Plurella kottae Monniot & Monniot, 1976 is present in the Philippines, Papua New Guinea, and Palau. The rim of the siphon is lobed. The gut loop is a single and closed curve. The testis is unique; the sperm duct has a branch with an enlarged extremity alongside each of the three to five ovaries.
Plurella monogyna Monniot & Monniot, 2000 has a large distribution: Philippines, Palau, and Papua New Guinea. The gut loop is closed; there is a single testis and a single ovary. The cloacal siphon opens anteriorly at 1/3 of the way down the body length. This species lacks the sclerified right side of the body found in P. testacea .
Plurella melanesiae Monniot & Monniot, 2000 , from the Loyalty Islands has the cloacal siphon in an anterior position, a testis divided in several lobes, and two to four ovaries.
It is interesting to note that specimens belonging to the same Plurella species but collected at far distant stations show no variations of their anatomical characters. This is confirmed for P. monogyna and P. kottae .
The Plurellidae have a wide distribution in the tropical Pacific Ocean and Australia. Their habitat is littoral, on sedimentary bottoms, down to 100 m depth. These curious ascidians are probably more common than recent collections of individual colonies made by SCUBA diving might indicate. In addition, their sandy coating makes them cryptic and not easily seen on the field. Another species, different but immature, was also collected in Papua New Guinea, but the specimen is badly damaged and thus cannot be adequately described. Still, this shows that there may be additional species of Plurellidae in the Pacific. They are presently unknown from other oceans.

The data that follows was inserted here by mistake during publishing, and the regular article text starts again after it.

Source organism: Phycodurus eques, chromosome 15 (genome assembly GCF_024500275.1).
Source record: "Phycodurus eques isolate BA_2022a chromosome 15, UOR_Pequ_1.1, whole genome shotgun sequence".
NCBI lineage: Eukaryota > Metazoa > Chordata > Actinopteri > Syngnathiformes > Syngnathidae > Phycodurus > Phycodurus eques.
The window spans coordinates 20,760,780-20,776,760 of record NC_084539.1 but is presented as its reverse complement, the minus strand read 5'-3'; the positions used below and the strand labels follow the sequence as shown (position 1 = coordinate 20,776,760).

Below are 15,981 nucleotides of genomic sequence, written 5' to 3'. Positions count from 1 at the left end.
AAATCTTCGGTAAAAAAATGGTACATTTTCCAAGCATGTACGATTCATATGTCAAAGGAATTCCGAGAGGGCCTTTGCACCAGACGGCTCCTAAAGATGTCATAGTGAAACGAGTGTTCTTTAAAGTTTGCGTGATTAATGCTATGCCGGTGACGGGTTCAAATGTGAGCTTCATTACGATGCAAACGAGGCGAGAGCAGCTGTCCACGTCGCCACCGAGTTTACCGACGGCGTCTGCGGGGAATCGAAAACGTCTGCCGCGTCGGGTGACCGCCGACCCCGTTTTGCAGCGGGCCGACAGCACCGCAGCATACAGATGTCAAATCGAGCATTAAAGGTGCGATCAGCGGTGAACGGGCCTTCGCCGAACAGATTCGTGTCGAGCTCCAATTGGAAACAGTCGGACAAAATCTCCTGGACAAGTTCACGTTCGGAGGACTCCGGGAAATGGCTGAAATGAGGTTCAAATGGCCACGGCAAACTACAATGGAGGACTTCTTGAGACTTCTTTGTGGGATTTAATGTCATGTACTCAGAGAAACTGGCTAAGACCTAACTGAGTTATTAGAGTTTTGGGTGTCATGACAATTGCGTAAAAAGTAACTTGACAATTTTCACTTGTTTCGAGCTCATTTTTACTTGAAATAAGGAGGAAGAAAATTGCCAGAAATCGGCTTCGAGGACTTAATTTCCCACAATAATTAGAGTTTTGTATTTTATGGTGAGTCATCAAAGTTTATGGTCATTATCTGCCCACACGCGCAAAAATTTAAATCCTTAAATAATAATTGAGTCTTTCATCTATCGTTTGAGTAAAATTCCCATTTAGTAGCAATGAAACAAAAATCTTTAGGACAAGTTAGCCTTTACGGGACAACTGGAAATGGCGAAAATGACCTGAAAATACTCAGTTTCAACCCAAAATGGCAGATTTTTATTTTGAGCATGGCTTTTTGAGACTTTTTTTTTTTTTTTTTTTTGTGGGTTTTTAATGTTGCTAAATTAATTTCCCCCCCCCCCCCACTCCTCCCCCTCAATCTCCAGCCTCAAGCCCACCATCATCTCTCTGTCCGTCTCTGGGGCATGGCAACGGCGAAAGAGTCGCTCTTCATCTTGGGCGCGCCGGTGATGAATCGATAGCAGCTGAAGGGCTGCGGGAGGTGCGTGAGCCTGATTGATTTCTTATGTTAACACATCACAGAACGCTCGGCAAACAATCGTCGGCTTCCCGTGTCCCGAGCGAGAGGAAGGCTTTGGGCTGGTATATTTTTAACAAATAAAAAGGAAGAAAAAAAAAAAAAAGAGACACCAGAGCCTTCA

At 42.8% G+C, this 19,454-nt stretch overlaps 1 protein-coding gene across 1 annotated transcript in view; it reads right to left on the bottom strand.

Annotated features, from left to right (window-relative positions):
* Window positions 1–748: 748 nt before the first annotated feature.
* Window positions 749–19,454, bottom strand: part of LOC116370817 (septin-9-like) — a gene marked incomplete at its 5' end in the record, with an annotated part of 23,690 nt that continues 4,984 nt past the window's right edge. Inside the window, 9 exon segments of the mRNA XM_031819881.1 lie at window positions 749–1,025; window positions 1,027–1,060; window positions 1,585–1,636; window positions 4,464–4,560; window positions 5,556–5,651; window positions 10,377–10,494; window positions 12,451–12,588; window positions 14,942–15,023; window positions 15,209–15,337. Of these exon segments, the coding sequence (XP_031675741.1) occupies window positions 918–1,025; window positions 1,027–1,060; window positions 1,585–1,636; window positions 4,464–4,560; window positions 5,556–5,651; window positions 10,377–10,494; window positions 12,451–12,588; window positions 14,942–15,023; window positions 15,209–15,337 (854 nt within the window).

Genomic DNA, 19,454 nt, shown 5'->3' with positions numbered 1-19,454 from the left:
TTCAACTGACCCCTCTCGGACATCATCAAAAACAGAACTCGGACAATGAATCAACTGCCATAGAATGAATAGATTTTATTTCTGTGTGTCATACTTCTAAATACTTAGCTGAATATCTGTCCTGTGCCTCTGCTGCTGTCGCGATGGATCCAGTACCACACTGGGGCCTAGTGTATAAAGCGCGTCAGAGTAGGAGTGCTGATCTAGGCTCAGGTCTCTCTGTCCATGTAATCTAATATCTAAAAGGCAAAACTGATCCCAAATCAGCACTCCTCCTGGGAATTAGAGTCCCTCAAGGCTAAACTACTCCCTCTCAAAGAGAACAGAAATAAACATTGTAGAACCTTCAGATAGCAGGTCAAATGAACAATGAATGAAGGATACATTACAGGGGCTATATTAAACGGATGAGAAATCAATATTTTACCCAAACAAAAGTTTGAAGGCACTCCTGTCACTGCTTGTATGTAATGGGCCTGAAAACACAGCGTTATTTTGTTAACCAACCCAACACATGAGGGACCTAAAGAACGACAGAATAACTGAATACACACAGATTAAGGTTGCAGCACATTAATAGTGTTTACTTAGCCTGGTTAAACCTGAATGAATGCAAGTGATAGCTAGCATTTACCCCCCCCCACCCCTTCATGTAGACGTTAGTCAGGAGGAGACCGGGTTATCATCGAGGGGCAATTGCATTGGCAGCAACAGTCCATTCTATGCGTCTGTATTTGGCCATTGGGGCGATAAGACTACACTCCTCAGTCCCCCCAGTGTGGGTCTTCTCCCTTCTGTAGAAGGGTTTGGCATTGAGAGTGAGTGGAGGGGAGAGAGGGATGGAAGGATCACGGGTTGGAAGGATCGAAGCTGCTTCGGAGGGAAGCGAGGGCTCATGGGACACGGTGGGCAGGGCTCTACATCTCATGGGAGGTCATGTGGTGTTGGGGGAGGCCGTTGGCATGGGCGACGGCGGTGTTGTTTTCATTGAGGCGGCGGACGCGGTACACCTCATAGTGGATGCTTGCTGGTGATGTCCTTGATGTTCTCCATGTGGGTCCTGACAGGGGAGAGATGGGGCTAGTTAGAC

No known copyright restrictions apply. See Agosti, D., Egloff, W., 2009. Taxonomic information exchange and copyright: the Plazi approach. BMC Research Notes 2009, 2:53 for further explanation.